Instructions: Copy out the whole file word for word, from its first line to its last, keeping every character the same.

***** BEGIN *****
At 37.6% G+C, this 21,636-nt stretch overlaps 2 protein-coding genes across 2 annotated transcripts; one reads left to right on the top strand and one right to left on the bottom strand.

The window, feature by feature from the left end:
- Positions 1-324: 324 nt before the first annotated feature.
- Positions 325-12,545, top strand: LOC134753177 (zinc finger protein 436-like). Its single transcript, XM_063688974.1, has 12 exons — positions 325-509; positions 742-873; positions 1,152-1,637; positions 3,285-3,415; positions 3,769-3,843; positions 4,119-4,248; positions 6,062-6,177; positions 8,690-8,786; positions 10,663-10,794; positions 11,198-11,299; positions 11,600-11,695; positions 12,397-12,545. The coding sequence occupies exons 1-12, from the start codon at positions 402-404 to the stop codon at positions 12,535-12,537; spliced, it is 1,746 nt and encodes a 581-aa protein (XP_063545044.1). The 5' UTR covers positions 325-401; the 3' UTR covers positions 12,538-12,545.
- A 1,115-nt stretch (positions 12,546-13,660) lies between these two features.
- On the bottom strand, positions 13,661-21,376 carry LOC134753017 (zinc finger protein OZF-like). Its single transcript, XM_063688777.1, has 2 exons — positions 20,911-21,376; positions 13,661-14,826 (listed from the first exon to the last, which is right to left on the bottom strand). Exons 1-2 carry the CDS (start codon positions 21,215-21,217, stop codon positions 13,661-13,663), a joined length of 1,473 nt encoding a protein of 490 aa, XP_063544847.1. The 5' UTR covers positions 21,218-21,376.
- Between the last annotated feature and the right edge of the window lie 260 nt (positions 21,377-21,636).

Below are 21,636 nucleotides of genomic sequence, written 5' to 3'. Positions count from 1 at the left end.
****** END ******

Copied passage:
At 37.6% G+C, this 21,636-nt stretch overlaps 2 protein-coding genes across 2 annotated transcripts; one reads left to right on the top strand and one right to left on the bottom strand.

The window, feature by feature from the left end:
- Positions 1-324: 324 nt before the first annotated feature.
- Positions 325-12,545, top strand: LOC134753177 (zinc finger protein 436-like). Its single transcript, XM_063688974.1, has 12 exons — positions 325-509; positions 742-873; positions 1,152-1,637; positions 3,285-3,415; positions 3,769-3,843; positions 4,119-4,248; positions 6,062-6,177; positions 8,690-8,786; positions 10,663-10,794; positions 11,198-11,299; positions 11,600-11,695; positions 12,397-12,545. The coding sequence occupies exons 1-12, from the start codon at positions 402-404 to the stop codon at positions 12,535-12,537; spliced, it is 1,746 nt and encodes a 581-aa protein (XP_063545044.1). The 5' UTR covers positions 325-401; the 3' UTR covers positions 12,538-12,545.
- A 1,115-nt stretch (positions 12,546-13,660) lies between these two features.
- On the bottom strand, positions 13,661-21,376 carry LOC134753017 (zinc finger protein OZF-like). Its single transcript, XM_063688777.1, has 2 exons — positions 20,911-21,376; positions 13,661-14,826 (listed from the first exon to the last, which is right to left on the bottom strand). Exons 1-2 carry the CDS (start codon positions 21,215-21,217, stop codon positions 13,661-13,663), a joined length of 1,473 nt encoding a protein of 490 aa, XP_063544847.1. The 5' UTR covers positions 21,218-21,376.
- Between the last annotated feature and the right edge of the window lie 260 nt (positions 21,377-21,636).

Below are 21,636 nucleotides of genomic sequence, written 5' to 3'. Positions count from 1 at the left end.